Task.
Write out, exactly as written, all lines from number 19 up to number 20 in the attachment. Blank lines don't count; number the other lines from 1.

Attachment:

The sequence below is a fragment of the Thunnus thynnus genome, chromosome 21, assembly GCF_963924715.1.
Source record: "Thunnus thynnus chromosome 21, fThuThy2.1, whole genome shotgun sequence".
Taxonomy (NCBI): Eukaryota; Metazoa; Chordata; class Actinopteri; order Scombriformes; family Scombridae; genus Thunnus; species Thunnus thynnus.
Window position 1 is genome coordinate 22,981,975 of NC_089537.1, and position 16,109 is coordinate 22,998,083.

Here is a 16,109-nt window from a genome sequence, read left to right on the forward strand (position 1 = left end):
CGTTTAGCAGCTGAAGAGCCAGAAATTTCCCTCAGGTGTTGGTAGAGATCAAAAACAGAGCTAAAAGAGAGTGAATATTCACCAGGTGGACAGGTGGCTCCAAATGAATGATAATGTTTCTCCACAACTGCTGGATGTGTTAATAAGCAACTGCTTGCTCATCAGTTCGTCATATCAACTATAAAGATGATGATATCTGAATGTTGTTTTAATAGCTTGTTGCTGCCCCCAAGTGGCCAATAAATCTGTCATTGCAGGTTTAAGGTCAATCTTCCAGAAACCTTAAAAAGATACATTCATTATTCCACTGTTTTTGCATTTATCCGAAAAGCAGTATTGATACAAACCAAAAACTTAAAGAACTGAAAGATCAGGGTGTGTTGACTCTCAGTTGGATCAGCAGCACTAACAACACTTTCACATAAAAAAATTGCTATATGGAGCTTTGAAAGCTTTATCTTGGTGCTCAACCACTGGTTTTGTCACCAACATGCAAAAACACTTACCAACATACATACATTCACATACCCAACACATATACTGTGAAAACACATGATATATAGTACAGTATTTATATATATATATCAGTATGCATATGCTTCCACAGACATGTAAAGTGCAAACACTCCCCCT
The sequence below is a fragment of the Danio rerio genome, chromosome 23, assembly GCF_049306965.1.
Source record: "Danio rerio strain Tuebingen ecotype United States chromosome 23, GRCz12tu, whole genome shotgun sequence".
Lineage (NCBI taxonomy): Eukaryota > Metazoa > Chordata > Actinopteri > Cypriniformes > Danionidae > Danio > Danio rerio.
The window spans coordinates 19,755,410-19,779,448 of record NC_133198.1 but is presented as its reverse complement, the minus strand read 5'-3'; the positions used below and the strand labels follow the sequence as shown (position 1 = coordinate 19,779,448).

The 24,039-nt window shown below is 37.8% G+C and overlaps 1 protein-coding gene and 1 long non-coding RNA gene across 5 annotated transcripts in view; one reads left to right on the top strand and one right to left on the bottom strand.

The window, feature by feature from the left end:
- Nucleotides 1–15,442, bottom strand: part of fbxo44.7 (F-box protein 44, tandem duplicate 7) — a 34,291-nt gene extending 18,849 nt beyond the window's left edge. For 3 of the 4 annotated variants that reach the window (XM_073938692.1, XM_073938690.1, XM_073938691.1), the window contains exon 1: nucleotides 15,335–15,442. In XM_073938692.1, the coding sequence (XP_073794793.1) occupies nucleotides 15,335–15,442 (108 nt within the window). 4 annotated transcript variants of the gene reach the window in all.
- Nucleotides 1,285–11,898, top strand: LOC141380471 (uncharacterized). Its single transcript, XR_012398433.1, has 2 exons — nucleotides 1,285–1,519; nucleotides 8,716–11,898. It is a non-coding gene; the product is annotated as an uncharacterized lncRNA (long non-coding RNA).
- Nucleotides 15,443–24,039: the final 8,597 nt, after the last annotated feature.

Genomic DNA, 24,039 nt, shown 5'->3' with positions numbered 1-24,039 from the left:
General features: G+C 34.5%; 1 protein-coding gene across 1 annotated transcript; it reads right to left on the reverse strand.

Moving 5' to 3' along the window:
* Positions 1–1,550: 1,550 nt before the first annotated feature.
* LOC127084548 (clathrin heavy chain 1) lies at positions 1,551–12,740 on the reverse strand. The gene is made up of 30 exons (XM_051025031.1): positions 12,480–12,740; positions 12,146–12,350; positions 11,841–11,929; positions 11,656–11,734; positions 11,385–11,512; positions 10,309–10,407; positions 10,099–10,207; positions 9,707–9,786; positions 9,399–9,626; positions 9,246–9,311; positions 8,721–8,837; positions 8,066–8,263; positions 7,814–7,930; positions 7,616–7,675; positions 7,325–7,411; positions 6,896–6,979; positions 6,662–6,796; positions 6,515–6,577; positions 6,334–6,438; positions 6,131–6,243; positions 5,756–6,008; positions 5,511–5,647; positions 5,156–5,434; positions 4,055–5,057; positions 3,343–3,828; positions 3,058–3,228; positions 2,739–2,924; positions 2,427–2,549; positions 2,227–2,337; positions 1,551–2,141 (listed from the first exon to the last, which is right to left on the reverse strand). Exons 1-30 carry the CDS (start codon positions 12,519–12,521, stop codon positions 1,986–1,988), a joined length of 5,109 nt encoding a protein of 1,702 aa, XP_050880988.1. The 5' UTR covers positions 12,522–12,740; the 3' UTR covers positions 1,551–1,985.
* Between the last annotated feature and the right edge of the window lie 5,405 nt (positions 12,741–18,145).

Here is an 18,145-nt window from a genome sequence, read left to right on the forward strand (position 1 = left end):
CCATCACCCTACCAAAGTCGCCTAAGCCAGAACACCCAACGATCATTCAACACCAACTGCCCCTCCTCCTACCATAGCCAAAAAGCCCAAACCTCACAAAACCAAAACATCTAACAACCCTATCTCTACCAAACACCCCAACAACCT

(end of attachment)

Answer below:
* Positions 1–1,550: 1,550 nt before the first annotated feature.
* LOC127084548 (clathrin heavy chain 1) lies at positions 1,551–12,740 on the reverse strand. The gene is made up of 30 exons (XM_051025031.1): positions 12,480–12,740; positions 12,146–12,350; positions 11,841–11,929; positions 11,656–11,734; positions 11,385–11,512; positions 10,309–10,407; positions 10,099–10,207; positions 9,707–9,786; positions 9,399–9,626; positions 9,246–9,311; positions 8,721–8,837; positions 8,066–8,263; positions 7,814–7,930; positions 7,616–7,675; positions 7,325–7,411; positions 6,896–6,979; positions 6,662–6,796; positions 6,515–6,577; positions 6,334–6,438; positions 6,131–6,243; positions 5,756–6,008; positions 5,511–5,647; positions 5,156–5,434; positions 4,055–5,057; positions 3,343–3,828; positions 3,058–3,228; positions 2,739–2,924; positions 2,427–2,549; positions 2,227–2,337; positions 1,551–2,141 (listed from the first exon to the last, which is right to left on the reverse strand). Exons 1-30 carry the CDS (start codon positions 12,519–12,521, stop codon positions 1,986–1,988), a joined length of 5,109 nt encoding a protein of 1,702 aa, XP_050880988.1. The 5' UTR covers positions 12,522–12,740; the 3' UTR covers positions 1,551–1,985.